Medical Advances With VR

By Jovanni Lezama

Doctors at Montefiore Medical Center are using virtual reality to reduce trauma in young patients, such as those suffering from cerebral palsy. Patients with headsets can explore virtual worlds in sights and sounds. By engaging the minds of the patients, doctors can distract them from pain or stress.  “Imagine how hard is it to give one shot to a kid as opposed to 20 with someone with cerebral palsy,” said Dr. Matthew N. Bartels, chairman of the Department of Rehabilitation Medicine at Montefiore Medical Center. The VR helps the child feel at ease, he says.

Bartel presented the hospital’s work at a panel, “Crossroads of Opportunity: Virtual Reality, Media Art, and Medicine Today,” at the Graduate Center, CUNY. Montefiore is in a partnership with ChilZone, a children’s innovation lab that incorporates virtual reality, augmented reality and 3-D printing into treatment. Bartels says these technologies help patients cope with some very scary concepts.

Acute pain is something that can be dealt with by using VR, he says. Acute pain is a type of pain that typically lasts less than three to six months or pain that is directly related to soft tissue damage such as a sprained ankle or a paper cut. “Pain is a psychological symptom,” said. Bartels.

While this technology is not a cure, it can minimize the need for pharmaceuticals. If a patient is going through chemotherapy, said Bartels, VR can make the experience less painful and require less medication for nausea and dizziness. Depression can increase pain and impact the healing process. “You need to heal the whole body, and the VR will help the emotional aspect,” said Bartels.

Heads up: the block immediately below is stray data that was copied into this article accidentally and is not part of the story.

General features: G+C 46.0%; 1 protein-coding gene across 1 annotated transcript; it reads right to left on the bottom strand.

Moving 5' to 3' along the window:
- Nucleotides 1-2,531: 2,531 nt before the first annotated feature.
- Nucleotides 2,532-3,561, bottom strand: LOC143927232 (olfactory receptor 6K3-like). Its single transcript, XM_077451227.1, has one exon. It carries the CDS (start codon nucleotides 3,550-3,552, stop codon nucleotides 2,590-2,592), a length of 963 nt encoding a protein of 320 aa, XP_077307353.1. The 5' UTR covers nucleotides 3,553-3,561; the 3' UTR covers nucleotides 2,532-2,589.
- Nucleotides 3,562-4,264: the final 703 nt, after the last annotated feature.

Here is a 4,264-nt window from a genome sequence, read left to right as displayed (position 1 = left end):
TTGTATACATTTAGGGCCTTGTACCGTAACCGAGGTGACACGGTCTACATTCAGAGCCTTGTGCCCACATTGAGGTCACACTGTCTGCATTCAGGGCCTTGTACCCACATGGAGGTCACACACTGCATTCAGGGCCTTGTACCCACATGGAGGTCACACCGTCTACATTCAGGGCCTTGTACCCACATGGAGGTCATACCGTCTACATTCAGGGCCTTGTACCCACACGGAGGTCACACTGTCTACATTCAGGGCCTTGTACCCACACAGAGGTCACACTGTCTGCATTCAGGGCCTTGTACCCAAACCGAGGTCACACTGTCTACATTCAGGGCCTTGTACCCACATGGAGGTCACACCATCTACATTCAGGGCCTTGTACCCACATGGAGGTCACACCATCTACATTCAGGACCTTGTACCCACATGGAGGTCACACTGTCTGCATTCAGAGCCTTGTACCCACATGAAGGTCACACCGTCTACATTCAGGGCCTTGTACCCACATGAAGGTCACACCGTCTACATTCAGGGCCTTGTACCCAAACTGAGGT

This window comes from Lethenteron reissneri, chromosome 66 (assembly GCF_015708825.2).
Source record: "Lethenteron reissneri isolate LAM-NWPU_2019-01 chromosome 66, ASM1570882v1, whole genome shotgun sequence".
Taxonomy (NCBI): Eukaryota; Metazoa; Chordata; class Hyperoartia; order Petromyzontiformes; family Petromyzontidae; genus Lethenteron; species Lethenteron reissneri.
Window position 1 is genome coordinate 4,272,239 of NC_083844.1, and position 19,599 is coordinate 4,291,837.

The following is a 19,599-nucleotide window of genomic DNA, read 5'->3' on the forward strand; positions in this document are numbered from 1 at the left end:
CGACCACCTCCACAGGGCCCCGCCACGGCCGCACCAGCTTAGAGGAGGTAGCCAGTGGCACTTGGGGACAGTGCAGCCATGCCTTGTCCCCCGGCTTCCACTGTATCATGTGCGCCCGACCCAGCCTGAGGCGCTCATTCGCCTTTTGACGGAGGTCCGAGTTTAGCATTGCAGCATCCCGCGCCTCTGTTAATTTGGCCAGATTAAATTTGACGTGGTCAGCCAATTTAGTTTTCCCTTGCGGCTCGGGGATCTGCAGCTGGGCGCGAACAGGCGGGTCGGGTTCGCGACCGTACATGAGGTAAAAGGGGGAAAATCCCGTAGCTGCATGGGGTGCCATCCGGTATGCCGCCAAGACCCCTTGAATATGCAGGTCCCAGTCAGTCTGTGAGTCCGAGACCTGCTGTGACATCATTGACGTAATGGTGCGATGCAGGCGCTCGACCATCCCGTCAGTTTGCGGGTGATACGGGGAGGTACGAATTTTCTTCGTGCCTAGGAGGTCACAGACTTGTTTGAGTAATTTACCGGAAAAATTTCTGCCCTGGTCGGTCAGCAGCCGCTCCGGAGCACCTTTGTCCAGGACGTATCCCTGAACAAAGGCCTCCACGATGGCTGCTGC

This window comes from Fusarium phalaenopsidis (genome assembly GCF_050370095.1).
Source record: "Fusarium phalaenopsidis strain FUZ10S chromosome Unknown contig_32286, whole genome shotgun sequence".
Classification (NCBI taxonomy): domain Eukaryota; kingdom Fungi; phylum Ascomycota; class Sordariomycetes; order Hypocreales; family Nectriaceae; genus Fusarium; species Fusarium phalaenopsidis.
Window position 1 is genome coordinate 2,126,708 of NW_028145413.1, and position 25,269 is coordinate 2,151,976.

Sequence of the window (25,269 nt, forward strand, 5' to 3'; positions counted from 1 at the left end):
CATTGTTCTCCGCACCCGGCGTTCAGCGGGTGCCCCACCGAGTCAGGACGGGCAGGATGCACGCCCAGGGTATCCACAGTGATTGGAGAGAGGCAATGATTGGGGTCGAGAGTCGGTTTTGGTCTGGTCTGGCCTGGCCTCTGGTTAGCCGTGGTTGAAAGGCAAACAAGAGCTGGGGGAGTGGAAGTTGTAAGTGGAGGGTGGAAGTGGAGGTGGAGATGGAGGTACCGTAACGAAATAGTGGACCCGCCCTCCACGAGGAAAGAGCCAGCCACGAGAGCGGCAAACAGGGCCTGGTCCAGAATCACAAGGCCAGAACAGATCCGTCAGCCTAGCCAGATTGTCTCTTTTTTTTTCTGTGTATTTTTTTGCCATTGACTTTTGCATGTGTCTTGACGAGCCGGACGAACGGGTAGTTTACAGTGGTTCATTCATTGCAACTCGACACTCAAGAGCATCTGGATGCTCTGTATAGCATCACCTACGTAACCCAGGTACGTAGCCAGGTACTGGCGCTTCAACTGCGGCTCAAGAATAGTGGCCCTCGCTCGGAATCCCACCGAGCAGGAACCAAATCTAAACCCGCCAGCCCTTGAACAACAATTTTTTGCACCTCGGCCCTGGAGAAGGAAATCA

Bartels said the physicians are taking possible addiction to the technologies into consideration. “We know that there’s a release of dopamine and that also causes a potential to keep wanting to go back in,” he said. According to a study by researcher Douglas Gentile of Iowa State University about “8.5 percent of American youths ages 8 to 18 who play video games show multiple signs of behavioral addiction.”

While addiction to virtual reality is a concern, doctors still believe it is a non-evasive alternative to drugs. For now, the technology is only available for children with cerebral palsy. One requirement is the ability to interact, track and follow VR, which some children are not capable of doing. Those who are able to interact, do quite well according to Bartels. However the children weren’t able to tolerate the more powerful Oculus Rift, the latest virtual reality headset on the market which has more features than less expensive models like Google Cardboard. “With the cardboards, we never had a child take them off,” said Bartels. “I think because it is less intense as opposed to the Oculus Rift.” Some children will only cooperate if they have VR set up first because they enjoy using it.

VR technology is still in its early stages. “VR now is where cellphones were in 1985, it is not as smooth as an iPhone 10,” said Bartels. Paying for development of technologies is a challenge he said, adding that philanthropy would be a better way to fund it than relying on patient’s families. Bartels says he hopes that some day “We can reach a utopia like Ready Player One,” a movie set in 2045 where people use VR to escape a grim real world.

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